These limitations are likely to be tackled in future studies by the authors and other investigators. What is important is that the findings are new and provocative. They lead us to consider additional questions for future study. (1) Are there pre-morbid psychosocial difficulties that predict who will develop an enteric infection, or does an infection unmask patients having high susceptibility to respond with psychological distress? This question could only be answered by studying patients psychosocially before the inoculation of the enteric infection. (2) What is the role for gut motor dysfunction in the symptoms of IBS? The evidence in this study suggests that dysmotility does not relate to symptoms directly, but rather develops in response to the infection. Future studies may determine whether gut motor dysfunction has indirect effects on symptoms, possibly by influencing the development of visceral hypersensitivity. Finally, (3) in the psychologically susceptible individual, would early psychopharmacological (or psychological) treatment prevent the full blown development of IBS (e.g. by reducing mucosal inflammation or visceral sensitisation)?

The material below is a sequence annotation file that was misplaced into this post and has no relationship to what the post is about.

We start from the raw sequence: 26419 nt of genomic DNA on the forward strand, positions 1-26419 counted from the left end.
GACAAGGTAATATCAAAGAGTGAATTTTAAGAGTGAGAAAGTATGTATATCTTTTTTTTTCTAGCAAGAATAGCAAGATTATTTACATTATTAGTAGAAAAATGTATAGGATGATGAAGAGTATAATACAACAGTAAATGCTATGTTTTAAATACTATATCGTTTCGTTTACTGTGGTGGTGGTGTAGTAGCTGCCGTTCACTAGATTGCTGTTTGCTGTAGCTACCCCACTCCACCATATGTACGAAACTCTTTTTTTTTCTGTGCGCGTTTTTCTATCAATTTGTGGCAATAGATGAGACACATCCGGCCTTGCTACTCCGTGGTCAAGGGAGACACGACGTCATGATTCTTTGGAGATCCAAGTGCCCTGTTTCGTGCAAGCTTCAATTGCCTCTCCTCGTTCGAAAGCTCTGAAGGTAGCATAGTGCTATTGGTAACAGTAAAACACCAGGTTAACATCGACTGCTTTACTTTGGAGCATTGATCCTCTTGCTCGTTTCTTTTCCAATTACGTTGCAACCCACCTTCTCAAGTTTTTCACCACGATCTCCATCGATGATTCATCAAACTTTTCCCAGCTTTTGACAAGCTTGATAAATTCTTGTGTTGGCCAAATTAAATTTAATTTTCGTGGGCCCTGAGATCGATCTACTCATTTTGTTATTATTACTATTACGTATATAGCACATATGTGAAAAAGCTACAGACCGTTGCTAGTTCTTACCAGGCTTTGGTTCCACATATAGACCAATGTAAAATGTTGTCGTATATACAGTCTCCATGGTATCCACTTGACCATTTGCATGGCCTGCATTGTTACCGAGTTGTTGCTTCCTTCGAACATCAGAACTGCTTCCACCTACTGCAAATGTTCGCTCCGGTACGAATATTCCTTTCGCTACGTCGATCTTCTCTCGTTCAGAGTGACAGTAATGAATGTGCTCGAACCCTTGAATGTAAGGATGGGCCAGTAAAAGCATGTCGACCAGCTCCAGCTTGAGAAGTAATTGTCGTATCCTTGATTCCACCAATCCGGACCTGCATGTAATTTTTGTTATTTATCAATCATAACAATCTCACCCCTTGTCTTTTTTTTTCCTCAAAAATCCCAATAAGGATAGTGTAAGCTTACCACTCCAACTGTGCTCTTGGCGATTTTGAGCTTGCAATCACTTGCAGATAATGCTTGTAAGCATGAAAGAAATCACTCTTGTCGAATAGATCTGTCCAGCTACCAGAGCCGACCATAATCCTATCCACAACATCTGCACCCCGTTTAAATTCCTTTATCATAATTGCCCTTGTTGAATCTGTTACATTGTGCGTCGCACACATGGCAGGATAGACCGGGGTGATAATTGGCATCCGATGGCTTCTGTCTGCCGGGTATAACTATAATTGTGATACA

See article on page 400